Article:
WhistlePig’s barrel-strength whiskey The Boss Hog “The Spirit of Mortimer” is, from start to finish, an extravagant experience. Topping the cork is more than a quarter pound of cast pewter in the shape of a winged pig leaping over a sheaf of rye, one leg kicked up jauntily behind it.
The matte black label gives the bottle a kind of tuxedo-and-tails formality, and the handwritten barrel number, age statement, proof, and ABV are in the kind of metallic silver gel pen that was very popular in the mid-90s among a certain kind of fourth-grade girl.
With its eye–popping price tag ($189) the presentation of this WhistlePig Boss Hog expression calls to mind a turn-of-the-century Robber Baron settling in for a stiff nightcap after finally acquiring a particularly troubling competitor and then firing the entire staff.
The contents of the bottle are ostentatious in their own right: 13-year-old 100% rye bottled as single barrels without dilution, ranging from 118 to 124 proof depending on the barrel. The Boss Hog was first released in 2013 as a 12-year-old expression, sans ludicrous metal pig cork and about $40 cheaper.
Though the WhistlePig bottle touts its Vermont roots with obvious pride, the whiskey in the bottle is sourced from Canada (which, if nothing else, should make us all consider taking Canadian whiskey a little more seriously). WhistlePig’s blog reveals they’re getting their still installed later this month, so we can all look forward to tasting some of their first true farm-to-glass spirits in about 2025, if they stick to their current age statement spread.
My review sample is from barrel number 62, aged 13 years, and bottled at 123.3 proof (61.65%). Boss Hog is a whiskey that desperately needs water. It’s worth tasting a small sip straight just for the wasabi-like sinus-clearing alcohol wallop, but it’s just too hot and too tight to enjoy much without a little dilution.
Tasting Notes: WhistlePig Boss Hog: Spirit of Mortimer
Color: Dark, glowing, almost mahogany
Nose: Rich toffee, raisin, baking spice, black peppercorn, hay, and butter, with the fruity notes typical to 100% rye whiskies. With dilution the aroma is powerful and alluring, with nicely integrated oak elements.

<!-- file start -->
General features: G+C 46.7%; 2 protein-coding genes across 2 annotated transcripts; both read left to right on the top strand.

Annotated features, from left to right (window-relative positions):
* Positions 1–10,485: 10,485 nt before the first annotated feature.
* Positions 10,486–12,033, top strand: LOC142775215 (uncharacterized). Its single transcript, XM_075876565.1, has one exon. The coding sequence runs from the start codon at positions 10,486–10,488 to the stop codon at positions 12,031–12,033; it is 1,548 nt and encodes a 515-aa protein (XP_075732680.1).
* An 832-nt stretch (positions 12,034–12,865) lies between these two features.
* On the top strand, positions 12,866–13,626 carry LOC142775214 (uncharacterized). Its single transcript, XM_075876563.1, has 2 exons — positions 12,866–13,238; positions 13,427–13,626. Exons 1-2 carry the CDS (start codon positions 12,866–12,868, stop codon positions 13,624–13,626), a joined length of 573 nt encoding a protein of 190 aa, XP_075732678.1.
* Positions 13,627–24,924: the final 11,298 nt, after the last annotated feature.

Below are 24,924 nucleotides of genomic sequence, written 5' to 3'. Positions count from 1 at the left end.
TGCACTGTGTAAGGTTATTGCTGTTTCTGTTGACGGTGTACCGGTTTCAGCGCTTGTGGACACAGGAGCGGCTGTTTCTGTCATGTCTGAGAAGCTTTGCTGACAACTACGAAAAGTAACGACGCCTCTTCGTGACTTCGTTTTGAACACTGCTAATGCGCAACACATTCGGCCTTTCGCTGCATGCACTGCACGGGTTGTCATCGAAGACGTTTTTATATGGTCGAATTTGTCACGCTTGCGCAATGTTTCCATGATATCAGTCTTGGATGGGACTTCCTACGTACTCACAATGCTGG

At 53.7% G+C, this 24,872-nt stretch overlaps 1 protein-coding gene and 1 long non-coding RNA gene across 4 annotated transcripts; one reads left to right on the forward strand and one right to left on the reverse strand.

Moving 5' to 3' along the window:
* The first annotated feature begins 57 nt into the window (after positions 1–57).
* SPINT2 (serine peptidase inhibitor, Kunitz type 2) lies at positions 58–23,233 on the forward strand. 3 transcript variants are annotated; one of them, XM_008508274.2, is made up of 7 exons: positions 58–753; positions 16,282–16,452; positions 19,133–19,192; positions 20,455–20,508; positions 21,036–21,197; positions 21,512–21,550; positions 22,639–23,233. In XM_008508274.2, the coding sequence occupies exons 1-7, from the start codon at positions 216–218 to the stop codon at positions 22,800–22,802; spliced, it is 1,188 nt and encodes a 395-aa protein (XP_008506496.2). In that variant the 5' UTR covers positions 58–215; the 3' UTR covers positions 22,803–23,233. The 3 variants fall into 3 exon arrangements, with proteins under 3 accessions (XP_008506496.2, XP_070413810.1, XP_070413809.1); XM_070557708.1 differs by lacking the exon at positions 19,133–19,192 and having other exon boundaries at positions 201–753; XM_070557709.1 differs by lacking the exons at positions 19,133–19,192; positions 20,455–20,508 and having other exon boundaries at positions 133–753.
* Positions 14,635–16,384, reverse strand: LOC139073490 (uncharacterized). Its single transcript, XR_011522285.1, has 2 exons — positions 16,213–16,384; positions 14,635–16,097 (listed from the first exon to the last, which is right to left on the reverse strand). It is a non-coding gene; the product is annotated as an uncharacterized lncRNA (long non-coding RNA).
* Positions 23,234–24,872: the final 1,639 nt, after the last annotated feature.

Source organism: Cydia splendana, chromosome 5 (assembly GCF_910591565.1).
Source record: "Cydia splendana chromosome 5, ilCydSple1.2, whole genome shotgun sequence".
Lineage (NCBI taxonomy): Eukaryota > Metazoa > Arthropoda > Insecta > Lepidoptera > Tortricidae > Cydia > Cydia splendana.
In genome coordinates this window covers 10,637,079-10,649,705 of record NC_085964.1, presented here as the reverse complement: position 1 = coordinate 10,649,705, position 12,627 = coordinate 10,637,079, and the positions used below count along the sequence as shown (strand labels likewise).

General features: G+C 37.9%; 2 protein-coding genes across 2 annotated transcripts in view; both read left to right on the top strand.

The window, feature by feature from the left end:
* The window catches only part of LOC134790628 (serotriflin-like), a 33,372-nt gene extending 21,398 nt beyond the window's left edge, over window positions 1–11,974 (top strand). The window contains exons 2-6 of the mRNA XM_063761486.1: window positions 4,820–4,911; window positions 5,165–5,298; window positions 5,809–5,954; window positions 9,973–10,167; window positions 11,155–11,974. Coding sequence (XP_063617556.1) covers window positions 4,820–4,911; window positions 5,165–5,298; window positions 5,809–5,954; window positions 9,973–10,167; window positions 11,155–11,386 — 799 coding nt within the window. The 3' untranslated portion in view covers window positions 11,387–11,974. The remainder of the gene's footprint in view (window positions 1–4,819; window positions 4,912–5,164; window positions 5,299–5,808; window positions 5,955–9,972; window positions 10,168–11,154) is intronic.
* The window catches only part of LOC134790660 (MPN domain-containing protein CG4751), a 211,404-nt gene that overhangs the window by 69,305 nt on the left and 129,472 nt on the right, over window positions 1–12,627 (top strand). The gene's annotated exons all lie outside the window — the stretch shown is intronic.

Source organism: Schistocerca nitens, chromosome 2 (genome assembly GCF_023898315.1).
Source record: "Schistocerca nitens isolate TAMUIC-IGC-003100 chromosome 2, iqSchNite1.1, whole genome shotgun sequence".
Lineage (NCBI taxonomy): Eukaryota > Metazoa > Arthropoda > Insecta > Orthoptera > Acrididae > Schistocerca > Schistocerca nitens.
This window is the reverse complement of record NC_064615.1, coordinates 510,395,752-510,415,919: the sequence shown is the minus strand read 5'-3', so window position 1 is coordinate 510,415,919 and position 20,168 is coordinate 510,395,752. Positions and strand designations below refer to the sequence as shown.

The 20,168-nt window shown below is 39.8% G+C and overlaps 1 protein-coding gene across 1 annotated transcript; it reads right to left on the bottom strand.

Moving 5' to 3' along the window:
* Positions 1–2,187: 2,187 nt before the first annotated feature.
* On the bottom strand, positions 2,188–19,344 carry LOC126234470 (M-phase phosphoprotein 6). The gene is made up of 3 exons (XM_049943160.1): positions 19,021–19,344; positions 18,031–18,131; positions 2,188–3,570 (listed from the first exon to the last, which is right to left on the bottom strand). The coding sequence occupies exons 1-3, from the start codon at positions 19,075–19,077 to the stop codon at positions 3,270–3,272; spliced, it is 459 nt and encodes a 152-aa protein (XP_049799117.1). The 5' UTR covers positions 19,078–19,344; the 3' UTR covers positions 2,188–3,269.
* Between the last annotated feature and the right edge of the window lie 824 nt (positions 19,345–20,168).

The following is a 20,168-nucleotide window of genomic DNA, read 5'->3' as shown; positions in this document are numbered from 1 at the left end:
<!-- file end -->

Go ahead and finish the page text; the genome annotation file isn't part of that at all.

Flavor: With water, gentle on the entry but then rapidly building to a strong rye spice accompanied by dried stonefruit, butterscotch, maple, and caramel popcorn. Finish is rich and lingering.
This is an amazingly tasty whiskey. Judging by flavor alone, it would be easy to recommend. The staggering price tag makes it a little more difficult to swallow, but don’t turn down a glass if your Robber Baron uncle is buying. 94 Points
User Review0 (0 votes)
Review: Jack Daniel’s & Coca-Cola RTD Canned Cocktail
New Isle Of Raasay Distillery Whisky Matured In Ex-Manzanilla Casks
Breckenridge Distillery Collaborates With Flaviar For Father’s Day Whiskey Edition
Royal Salute Celebrates Jodhpur Night With 21-Year-Old Jodhpur Polo Edition
GlenDronach Debuts Cask Strength Batch 12
Tales of the Cocktail Event Slated For Late July In New Orleans
Gavin Hastings Launches Charity Whiskies To Support Injured Rugby Players
Bladnoch Distillery Explores Whisky-Making With The Dragon Series
Jack Daniel’s Single Barrel Barrel Proof Rye Now A Permanent Offering
Emerson Whiskey Company Cuts Into Bourbon Market With New Product
Margarett Waterbury is the author of Scotch: A Complete Introduction to Scotland's Whiskies and a full-time freelance writer and editor. Her work has appeared in Whisky Advocate, Food and Wine, Spirited Magazine, Artisan Spirit, Edible Seattle, Sip Northwest, Civil Eats, Travel Oregon, Artisan Spirit, and many other publications. She is...